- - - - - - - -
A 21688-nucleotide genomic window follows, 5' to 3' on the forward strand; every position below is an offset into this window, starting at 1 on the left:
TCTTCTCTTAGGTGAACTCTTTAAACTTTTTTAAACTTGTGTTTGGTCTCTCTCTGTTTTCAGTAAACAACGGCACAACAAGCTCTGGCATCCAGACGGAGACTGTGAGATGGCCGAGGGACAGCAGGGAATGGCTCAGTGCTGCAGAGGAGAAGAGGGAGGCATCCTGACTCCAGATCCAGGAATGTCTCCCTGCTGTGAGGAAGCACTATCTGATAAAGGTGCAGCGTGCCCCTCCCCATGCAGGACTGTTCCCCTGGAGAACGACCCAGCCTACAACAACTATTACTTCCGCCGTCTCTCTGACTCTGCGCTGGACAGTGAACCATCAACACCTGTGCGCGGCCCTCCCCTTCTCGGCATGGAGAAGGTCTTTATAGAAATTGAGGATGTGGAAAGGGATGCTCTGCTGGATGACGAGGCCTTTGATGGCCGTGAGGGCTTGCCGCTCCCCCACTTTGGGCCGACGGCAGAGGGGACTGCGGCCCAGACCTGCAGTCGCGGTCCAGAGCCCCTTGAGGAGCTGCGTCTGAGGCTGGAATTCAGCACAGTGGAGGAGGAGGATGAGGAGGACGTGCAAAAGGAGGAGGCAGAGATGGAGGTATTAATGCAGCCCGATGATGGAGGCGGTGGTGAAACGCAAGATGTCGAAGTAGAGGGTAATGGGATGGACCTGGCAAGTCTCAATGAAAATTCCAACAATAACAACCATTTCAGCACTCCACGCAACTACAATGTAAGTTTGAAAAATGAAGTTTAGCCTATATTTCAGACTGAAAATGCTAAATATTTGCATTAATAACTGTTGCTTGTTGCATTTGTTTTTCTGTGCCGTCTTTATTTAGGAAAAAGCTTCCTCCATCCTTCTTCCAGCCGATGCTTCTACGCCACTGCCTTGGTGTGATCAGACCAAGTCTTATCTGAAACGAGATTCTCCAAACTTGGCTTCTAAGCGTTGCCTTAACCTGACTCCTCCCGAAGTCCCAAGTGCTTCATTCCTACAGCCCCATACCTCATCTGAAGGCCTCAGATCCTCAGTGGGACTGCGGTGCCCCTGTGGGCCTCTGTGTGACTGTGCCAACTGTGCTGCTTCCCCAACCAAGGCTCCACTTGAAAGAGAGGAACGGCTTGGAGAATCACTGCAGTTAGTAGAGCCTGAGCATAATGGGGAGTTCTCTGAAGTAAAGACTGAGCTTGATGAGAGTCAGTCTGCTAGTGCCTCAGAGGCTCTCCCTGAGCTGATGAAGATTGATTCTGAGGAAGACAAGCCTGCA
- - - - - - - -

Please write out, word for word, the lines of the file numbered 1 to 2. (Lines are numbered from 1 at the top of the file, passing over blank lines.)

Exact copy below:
A 21688-nucleotide genomic window follows, 5' to 3' on the forward strand; every position below is an offset into this window, starting at 1 on the left:
TCTTCTCTTAGGTGAACTCTTTAAACTTTTTTAAACTTGTGTTTGGTCTCTCTCTGTTTTCAGTAAACAACGGCACAACAAGCTCTGGCATCCAGACGGAGACTGTGAGATGGCCGAGGGACAGCAGGGAATGGCTCAGTGCTGCAGAGGAGAAGAGGGAGGCATCCTGACTCCAGATCCAGGAATGTCTCCCTGCTGTGAGGAAGCACTATCTGATAAAGGTGCAGCGTGCCCCTCCCCATGCAGGACTGTTCCCCTGGAGAACGACCCAGCCTACAACAACTATTACTTCCGCCGTCTCTCTGACTCTGCGCTGGACAGTGAACCATCAACACCTGTGCGCGGCCCTCCCCTTCTCGGCATGGAGAAGGTCTTTATAGAAATTGAGGATGTGGAAAGGGATGCTCTGCTGGATGACGAGGCCTTTGATGGCCGTGAGGGCTTGCCGCTCCCCCACTTTGGGCCGACGGCAGAGGGGACTGCGGCCCAGACCTGCAGTCGCGGTCCAGAGCCCCTTGAGGAGCTGCGTCTGAGGCTGGAATTCAGCACAGTGGAGGAGGAGGATGAGGAGGACGTGCAAAAGGAGGAGGCAGAGATGGAGGTATTAATGCAGCCCGATGATGGAGGCGGTGGTGAAACGCAAGATGTCGAAGTAGAGGGTAATGGGATGGACCTGGCAAGTCTCAATGAAAATTCCAACAATAACAACCATTTCAGCACTCCACGCAACTACAATGTAAGTTTGAAAAATGAAGTTTAGCCTATATTTCAGACTGAAAATGCTAAATATTTGCATTAATAACTGTTGCTTGTTGCATTTGTTTTTCTGTGCCGTCTTTATTTAGGAAAAAGCTTCCTCCATCCTTCTTCCAGCCGATGCTTCTACGCCACTGCCTTGGTGTGATCAGACCAAGTCTTATCTGAAACGAGATTCTCCAAACTTGGCTTCTAAGCGTTGCCTTAACCTGACTCCTCCCGAAGTCCCAAGTGCTTCATTCCTACAGCCCCATACCTCATCTGAAGGCCTCAGATCCTCAGTGGGACTGCGGTGCCCCTGTGGGCCTCTGTGTGACTGTGCCAACTGTGCTGCTTCCCCAACCAAGGCTCCACTTGAAAGAGAGGAACGGCTTGGAGAATCACTGCAGTTAGTAGAGCCTGAGCATAATGGGGAGTTCTCTGAAGTAAAGACTGAGCTTGATGAGAGTCAGTCTGCTAGTGCCTCAGAGGCTCTCCCTGAGCTGATGAAGATTGATTCTGAGGAAGACAAGCCTGCA